As the two candidates for St. Tammany Parish sheriff head into the final week of campaigning for Saturday’s runoff, they paint vastly different pictures of the electorate’s mood. Challenger Randy Smith said he sees voters as thirsting for new leadership; incumbent Jack Strain said constituents frequently tell him, “If it ain’t broke, don’t fix it.’’
Which sentiment will prevail may hinge on turnout.
In the Oct. 24 primary, Smith, who is serving his second term as Slidell police chief, was strong in eastern St. Tammany Parish, where there’s one Parish Council runoff on the ballot. Strain captured 45 percent of the vote to Smith’s 37 percent and has since picked up the support of third-place finisher Scott Illing. Like Strain, Illing is from western St. Tammany, and he drew 13 percent in the primary.
The sheriff’s race has been the marquee election in St. Tammany this fall in part because Strain, who had not faced a challenger in a dozen years, drew three opponents in his quest for a sixth term.
The longtime sheriff, who began the race with vastly more money in his campaign coffers than his opponents, has mainly hewed to a careful script that stresses St. Tammany’s low crime rate and the agency’s track record under his leadership. He touts, among other achievements, a 94 percent “solve” rate for violent crimes, decreases in crime statistics and clean audits for his office.
Smith, who is term-limited as Slidell’s top cop, has been trying to tap into voter disaffection with public corruption and long-term incumbency.
Strain points to his record and his 19 years of experience as reasons voters should give him another term.
“With crime skyrocketing on the south shore, we cannot risk changing who is in charge of our Sheriff’s Office,’’ a Strain mailer says. “The threat of crime is real, and no one has more experience keeping us safe than Sheriff Jack Strain.’’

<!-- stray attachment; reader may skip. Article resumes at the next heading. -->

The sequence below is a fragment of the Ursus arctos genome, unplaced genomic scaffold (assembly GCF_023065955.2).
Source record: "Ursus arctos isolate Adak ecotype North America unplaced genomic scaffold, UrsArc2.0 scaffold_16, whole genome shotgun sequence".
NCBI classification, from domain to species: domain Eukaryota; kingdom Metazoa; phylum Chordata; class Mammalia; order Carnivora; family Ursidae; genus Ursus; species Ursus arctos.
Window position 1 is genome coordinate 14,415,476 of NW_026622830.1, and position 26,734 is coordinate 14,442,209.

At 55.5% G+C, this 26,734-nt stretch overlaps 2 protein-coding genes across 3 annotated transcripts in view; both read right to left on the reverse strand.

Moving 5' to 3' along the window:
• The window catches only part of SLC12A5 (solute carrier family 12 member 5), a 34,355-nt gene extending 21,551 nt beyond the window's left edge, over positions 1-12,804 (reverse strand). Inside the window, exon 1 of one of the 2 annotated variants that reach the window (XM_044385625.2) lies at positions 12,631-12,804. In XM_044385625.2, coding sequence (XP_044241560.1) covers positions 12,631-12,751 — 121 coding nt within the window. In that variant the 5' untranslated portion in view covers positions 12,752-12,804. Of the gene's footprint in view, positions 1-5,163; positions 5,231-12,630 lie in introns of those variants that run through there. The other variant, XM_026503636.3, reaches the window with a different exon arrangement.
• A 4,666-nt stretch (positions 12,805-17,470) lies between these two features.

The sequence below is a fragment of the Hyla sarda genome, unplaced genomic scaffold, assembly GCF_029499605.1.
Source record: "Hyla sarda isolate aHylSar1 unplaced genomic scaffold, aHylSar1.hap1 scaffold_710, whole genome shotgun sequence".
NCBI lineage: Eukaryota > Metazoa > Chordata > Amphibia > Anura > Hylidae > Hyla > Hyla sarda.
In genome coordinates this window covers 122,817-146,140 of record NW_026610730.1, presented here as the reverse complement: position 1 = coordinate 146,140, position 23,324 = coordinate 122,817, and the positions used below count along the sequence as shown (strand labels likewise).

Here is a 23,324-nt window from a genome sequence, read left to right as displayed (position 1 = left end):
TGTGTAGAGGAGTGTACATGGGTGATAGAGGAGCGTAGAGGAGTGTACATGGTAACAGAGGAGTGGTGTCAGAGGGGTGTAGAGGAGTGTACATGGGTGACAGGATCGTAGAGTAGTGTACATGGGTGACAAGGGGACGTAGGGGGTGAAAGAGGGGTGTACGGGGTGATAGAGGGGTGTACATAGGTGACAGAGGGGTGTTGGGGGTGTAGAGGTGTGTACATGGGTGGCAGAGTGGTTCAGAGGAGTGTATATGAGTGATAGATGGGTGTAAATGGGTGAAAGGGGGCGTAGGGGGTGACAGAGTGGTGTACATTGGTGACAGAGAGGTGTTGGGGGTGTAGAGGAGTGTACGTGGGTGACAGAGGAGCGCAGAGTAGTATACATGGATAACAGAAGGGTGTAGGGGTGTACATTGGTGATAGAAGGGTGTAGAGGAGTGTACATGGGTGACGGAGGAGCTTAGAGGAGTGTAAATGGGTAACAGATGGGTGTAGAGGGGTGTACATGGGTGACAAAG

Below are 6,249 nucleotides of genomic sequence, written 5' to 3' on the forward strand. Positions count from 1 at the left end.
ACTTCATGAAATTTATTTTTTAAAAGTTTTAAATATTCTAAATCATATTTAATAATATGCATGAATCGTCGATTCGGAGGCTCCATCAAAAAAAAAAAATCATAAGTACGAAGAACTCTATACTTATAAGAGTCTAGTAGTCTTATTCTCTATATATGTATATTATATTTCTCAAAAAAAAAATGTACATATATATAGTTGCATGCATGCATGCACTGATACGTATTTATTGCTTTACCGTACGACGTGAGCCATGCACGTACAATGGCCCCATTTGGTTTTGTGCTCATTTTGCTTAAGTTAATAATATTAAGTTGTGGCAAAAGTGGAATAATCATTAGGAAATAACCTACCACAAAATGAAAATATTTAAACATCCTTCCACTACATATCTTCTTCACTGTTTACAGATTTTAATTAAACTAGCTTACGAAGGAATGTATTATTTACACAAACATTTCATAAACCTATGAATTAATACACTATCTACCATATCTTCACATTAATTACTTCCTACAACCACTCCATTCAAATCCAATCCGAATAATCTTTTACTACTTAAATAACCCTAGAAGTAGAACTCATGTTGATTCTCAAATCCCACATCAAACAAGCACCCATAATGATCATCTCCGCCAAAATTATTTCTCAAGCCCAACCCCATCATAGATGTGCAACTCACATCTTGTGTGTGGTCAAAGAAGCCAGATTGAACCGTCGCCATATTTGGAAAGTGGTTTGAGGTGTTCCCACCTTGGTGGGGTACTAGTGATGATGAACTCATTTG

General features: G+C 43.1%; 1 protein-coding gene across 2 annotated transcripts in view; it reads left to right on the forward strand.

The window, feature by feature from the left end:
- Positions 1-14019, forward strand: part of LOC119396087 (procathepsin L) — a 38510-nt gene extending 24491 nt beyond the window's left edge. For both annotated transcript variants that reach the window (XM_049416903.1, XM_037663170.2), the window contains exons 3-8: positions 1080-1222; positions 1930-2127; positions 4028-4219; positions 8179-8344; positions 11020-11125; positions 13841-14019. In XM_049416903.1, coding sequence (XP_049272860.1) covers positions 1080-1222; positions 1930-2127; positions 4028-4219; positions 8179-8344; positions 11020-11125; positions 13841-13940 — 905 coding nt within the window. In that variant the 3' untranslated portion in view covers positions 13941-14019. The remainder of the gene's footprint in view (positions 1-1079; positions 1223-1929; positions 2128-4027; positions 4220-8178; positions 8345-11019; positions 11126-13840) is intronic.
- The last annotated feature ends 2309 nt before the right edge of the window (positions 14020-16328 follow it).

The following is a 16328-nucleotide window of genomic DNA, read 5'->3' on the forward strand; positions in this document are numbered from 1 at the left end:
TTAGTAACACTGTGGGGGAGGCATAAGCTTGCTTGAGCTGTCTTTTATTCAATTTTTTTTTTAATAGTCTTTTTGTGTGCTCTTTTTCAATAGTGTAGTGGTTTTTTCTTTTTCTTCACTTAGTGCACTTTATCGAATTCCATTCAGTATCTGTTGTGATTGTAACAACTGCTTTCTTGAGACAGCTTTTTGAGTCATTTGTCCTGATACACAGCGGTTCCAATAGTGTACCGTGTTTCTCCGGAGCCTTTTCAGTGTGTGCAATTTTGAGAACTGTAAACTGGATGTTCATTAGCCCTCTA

But Strain also has taken some shots at his opponent. A mailer that Strain called a “contrast piece’’ compared Slidell’s crime rate unfavorably against that of unincorporated St. Tammany Parish, saying Slidell’s crime rate is the highest in the parish, despite having a higher per capita budget for its police agency.
“The record screams loudly which is the more successful agency, and I think that is a contrast that our residents have to look at,’’ Strain said in an interview Thursday.
Another Strain mailer ties Smith to imprisoned former Coroner Peter Galvan, who had a contract to provide medical services to Slidell jail inmates. “Chief of Police Randy Smith paid ex-Coroner Peter Galvan for three years of medical services Galvan never provided ... and Smith knew it all along,’’ the flier says.
Smith disputes those claims, saying Slidell’s crime rate is at a 10-year low and boasting that in 2013, when there were five homicides in the city, all were solved within 48 hours.
The contract with Galvan — which figured in the federal case that landed the coroner in prison — was negotiated by former Mayor Ben Morris, not him, Smith said. Smith said he was the one who raised questions about whether the Police Department was getting what it paid for.